Did he feel KD’s silent scorn?

“Hell yeah, definitely,” Turner says. “If you’ve got your mentor looking at you a little sideways, you’re going to be, ‘Dang, I disappointed him a little bit.’ But I didn’t let that determine my career. You just kind of rub it off and play better next time.”

Years later, he credits KD for creating the template that has allowed him to flourish in the NBA as an inside-outside threat despite being listed as 6’11” and 250 pounds. “KD opened the doors for a big man who can handle it and shoot it,” he says.

Derrick White had a more positive experience the first time he faced his idol and fellow Coloradan, Chauncey Billups, in a pickup game as a virtual unknown at Division II Colorado-Colorado Springs.

Myles Turner played nervously when he joined Kevin Durant in a pickup game at Texas but credits Durant with creating a template for the type of player he has tried to become.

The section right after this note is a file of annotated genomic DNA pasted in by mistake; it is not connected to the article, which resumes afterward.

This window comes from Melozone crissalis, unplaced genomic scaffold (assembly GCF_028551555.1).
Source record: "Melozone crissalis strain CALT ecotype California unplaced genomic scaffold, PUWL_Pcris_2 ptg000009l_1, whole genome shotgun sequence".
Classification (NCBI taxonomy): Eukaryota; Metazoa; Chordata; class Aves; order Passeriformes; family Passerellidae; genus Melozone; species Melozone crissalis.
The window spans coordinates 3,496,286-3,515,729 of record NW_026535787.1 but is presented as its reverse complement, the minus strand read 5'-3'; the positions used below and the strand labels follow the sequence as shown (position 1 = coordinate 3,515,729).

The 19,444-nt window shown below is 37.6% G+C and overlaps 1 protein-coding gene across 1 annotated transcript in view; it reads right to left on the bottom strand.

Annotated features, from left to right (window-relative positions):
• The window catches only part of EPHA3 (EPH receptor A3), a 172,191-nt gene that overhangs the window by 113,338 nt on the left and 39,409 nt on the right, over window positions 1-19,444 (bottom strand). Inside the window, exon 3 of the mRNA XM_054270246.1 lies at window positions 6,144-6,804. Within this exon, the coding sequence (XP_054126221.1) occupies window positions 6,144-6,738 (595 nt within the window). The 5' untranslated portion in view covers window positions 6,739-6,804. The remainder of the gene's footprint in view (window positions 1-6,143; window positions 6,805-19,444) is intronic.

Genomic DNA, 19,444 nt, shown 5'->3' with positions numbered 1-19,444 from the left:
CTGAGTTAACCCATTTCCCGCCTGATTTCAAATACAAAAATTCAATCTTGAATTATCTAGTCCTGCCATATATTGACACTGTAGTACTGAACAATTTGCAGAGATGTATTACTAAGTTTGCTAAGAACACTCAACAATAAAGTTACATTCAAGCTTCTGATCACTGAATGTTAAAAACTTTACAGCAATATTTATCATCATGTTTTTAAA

Myles Turner played nervously when he joined Kevin Durant in a pickup game at Texas but credits Durant with creating a template for the type of player he has tried to become.Thearon W. Henderson/Getty Images

“Pretty crazy, personally,” says White, who would transfer to Billups’ alma mater, the University of Colorado, for his senior year. “This is a guy I’ve been watching play, and now I’m playing against him? I just wanted to compete and show what I could do. I was playing really well, and I could just tell it was different after that.”

But not every encounter happens in a pickup game. Barnes faced his basketball role model, Kobe, in his first preseason game as a rookie with the Warriors.